Prof. Raman mentioned the inscriptions he had found in areas like Tiruvottriyur, a place he stressed must be visited by any serious student of Madras history. So are areas like Mylapore and Triplicane, each a cluster of villages in those days.

This invaluable book must form a part of every student’s study of the history of Madras, said S. Muthiah, the chronicler of Post-East India Company Madras, after releasing Raman’s book. But would it, he lamented, considering the lack of interest being shown towards the study of humanities in much of India today, and particularly Tamil Nadu. Subjects like history, geography and civics are given short shrift these days and unless these subjects are given their due and students themselves make efforts to study detailed histories of districts and regions, there is little hope for heritage, he said.

Wildlife, through puppets

‘Spring into Reading’, an activity centre for children in K.K. Nagar, conducted two programmes at Hotel Green Park. The first was a puppet-making programme titled ‘Wildlife of Chennai’. Bhanu­mathy, who runs the Pavai Centre for Puppetry, conducted for children in the 5-12-year age group an interesting session on simple puppet-making based on Chennai’s wildlife to create awareness in the children about wildlife in and around Chennai, its importance as natural heritage of the city, and their role in protecting and conserving such heritage.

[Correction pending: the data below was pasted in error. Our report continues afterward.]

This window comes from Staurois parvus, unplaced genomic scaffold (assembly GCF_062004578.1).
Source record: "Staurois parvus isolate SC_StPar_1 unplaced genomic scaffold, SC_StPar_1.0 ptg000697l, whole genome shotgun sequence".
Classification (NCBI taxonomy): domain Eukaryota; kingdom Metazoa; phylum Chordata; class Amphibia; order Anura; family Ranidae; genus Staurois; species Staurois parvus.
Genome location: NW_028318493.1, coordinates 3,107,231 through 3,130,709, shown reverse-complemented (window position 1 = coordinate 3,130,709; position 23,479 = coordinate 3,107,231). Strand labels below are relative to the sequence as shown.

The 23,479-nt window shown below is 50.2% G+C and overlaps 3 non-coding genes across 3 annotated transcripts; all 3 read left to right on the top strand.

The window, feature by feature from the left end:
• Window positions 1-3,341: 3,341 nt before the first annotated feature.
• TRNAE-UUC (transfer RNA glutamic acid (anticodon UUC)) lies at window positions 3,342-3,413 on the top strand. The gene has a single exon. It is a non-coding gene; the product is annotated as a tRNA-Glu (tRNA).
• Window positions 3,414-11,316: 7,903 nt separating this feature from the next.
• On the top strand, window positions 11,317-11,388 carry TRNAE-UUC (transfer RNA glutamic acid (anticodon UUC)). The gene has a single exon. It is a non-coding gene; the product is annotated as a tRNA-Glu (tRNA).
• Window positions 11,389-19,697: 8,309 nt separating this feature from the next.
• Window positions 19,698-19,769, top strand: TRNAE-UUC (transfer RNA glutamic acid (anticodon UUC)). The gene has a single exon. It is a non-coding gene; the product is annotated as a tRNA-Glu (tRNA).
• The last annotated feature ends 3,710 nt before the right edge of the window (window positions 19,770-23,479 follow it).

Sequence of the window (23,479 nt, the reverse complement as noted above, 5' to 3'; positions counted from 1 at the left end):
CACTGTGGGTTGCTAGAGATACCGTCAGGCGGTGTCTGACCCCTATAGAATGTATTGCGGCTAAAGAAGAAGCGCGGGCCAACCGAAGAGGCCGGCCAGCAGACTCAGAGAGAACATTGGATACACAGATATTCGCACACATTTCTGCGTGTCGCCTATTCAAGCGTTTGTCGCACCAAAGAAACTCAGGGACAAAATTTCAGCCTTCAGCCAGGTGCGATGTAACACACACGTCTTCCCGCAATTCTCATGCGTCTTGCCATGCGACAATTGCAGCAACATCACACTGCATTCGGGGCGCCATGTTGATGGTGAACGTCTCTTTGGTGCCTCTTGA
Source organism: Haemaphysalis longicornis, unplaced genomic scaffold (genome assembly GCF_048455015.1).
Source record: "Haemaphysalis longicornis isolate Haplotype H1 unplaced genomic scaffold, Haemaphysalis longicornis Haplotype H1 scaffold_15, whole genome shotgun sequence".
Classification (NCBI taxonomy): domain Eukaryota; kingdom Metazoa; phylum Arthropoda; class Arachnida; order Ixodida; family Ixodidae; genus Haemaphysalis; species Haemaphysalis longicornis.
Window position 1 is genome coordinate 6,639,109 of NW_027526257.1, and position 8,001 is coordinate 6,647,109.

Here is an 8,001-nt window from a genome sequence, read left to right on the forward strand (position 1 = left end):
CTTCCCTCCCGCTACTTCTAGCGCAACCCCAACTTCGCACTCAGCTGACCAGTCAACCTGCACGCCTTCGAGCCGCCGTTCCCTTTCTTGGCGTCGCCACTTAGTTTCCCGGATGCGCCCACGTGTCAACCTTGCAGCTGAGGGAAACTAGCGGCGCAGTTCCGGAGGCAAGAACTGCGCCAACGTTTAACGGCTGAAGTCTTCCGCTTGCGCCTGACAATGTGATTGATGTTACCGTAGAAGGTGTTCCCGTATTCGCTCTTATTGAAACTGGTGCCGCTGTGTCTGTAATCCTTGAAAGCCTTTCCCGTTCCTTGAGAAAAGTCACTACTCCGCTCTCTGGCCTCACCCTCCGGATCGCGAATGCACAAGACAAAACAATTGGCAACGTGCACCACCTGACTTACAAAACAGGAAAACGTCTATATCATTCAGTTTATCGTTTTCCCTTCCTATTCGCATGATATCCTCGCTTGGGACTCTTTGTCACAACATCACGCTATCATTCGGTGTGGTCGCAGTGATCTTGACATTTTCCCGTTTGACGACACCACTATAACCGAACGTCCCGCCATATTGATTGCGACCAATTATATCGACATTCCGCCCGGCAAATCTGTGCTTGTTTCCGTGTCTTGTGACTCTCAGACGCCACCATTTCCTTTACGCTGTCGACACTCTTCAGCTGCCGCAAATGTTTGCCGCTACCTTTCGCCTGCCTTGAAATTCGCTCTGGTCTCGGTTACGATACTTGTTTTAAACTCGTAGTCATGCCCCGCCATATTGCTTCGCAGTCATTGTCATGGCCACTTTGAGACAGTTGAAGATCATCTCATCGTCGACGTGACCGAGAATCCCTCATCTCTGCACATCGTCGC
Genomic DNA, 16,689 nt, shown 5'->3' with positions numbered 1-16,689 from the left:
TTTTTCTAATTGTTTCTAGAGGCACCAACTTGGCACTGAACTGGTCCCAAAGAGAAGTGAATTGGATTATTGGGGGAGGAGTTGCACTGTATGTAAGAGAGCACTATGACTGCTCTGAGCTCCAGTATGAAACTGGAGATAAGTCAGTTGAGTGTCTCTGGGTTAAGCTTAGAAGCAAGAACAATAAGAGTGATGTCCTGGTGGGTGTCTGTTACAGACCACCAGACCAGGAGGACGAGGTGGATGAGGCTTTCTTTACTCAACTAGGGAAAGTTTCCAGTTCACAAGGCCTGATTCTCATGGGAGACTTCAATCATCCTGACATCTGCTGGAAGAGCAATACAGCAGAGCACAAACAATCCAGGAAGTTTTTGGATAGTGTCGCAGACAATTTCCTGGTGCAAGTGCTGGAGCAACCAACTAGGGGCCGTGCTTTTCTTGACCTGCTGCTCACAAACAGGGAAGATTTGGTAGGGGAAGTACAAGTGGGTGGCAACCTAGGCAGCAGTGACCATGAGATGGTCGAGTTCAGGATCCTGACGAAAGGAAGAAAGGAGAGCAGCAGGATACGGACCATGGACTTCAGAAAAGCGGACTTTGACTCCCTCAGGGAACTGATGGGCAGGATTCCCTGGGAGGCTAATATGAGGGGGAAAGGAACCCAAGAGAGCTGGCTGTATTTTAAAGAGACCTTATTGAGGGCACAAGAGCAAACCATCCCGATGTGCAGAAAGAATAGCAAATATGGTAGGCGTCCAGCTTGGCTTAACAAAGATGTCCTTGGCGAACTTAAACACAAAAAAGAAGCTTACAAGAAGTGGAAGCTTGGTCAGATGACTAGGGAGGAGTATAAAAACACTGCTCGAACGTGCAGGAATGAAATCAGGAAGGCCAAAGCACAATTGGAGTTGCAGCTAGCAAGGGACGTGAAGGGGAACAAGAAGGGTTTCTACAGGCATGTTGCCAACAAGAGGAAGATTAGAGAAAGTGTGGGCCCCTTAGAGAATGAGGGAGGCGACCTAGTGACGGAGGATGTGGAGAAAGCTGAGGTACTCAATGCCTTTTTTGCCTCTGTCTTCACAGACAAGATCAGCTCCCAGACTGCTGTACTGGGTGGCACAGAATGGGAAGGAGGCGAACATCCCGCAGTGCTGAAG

When Binita and Shrimathi of ‘Spring into Reading’ and Bhanumathi together planned the event, they never expected the sort of response they received. Over 60 children arrived with parents in tow long before the scheduled time of the event. It was wonderful to see the young joyous faces, beaming smiles and the brimming energy that the children displayed on the floor – drawing, colouring and painting puppets.

The second programme was a thematic dance presentation, ‘Chennai is the Cultural Capital’, by Sheela Unnikrishnan and her troupe. Sheela, a dance teacher in Padma Sesha­dri School, K.K. Nagar, is the director of Sridevi Nrithyalaya. Anusha, Aswati, Harish and Deepak effortlessly waved through dance a story around Chennai, traversing  some of the city heritage spots. The dances fitted in well.